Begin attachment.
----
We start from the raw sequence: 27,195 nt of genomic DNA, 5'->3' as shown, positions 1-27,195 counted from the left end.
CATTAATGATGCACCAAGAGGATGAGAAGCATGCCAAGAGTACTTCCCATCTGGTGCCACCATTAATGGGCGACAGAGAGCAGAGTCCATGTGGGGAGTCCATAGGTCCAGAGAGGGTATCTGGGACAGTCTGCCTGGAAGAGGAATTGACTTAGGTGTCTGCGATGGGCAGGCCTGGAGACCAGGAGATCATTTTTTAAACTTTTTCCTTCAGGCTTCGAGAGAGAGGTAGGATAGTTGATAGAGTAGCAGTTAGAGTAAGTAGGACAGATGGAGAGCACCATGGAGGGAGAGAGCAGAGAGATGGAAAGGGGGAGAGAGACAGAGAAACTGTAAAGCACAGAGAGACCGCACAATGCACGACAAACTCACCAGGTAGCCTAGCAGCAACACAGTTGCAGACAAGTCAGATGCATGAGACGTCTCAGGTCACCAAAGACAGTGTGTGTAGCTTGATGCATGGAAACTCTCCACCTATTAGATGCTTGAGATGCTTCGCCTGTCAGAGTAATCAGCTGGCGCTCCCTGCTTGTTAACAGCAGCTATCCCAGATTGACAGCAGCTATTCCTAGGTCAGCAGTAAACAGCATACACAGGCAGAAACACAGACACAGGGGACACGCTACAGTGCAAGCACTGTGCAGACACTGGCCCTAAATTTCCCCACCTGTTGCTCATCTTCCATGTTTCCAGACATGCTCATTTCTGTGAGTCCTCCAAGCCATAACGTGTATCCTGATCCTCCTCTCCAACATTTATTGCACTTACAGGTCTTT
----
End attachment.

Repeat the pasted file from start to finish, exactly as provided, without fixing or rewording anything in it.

We start from the raw sequence: 27,195 nt of genomic DNA, 5'->3' as shown, positions 1-27,195 counted from the left end.
CATTAATGATGCACCAAGAGGATGAGAAGCATGCCAAGAGTACTTCCCATCTGGTGCCACCATTAATGGGCGACAGAGAGCAGAGTCCATGTGGGGAGTCCATAGGTCCAGAGAGGGTATCTGGGACAGTCTGCCTGGAAGAGGAATTGACTTAGGTGTCTGCGATGGGCAGGCCTGGAGACCAGGAGATCATTTTTTAAACTTTTTCCTTCAGGCTTCGAGAGAGAGGTAGGATAGTTGATAGAGTAGCAGTTAGAGTAAGTAGGACAGATGGAGAGCACCATGGAGGGAGAGAGCAGAGAGATGGAAAGGGGGAGAGAGACAGAGAAACTGTAAAGCACAGAGAGACCGCACAATGCACGACAAACTCACCAGGTAGCCTAGCAGCAACACAGTTGCAGACAAGTCAGATGCATGAGACGTCTCAGGTCACCAAAGACAGTGTGTGTAGCTTGATGCATGGAAACTCTCCACCTATTAGATGCTTGAGATGCTTCGCCTGTCAGAGTAATCAGCTGGCGCTCCCTGCTTGTTAACAGCAGCTATCCCAGATTGACAGCAGCTATTCCTAGGTCAGCAGTAAACAGCATACACAGGCAGAAACACAGACACAGGGGACACGCTACAGTGCAAGCACTGTGCAGACACTGGCCCTAAATTTCCCCACCTGTTGCTCATCTTCCATGTTTCCAGACATGCTCATTTCTGTGAGTCCTCCAAGCCATAACGTGTATCCTGATCCTCCTCTCCAACATTTATTGCACTTACAGGTCTTT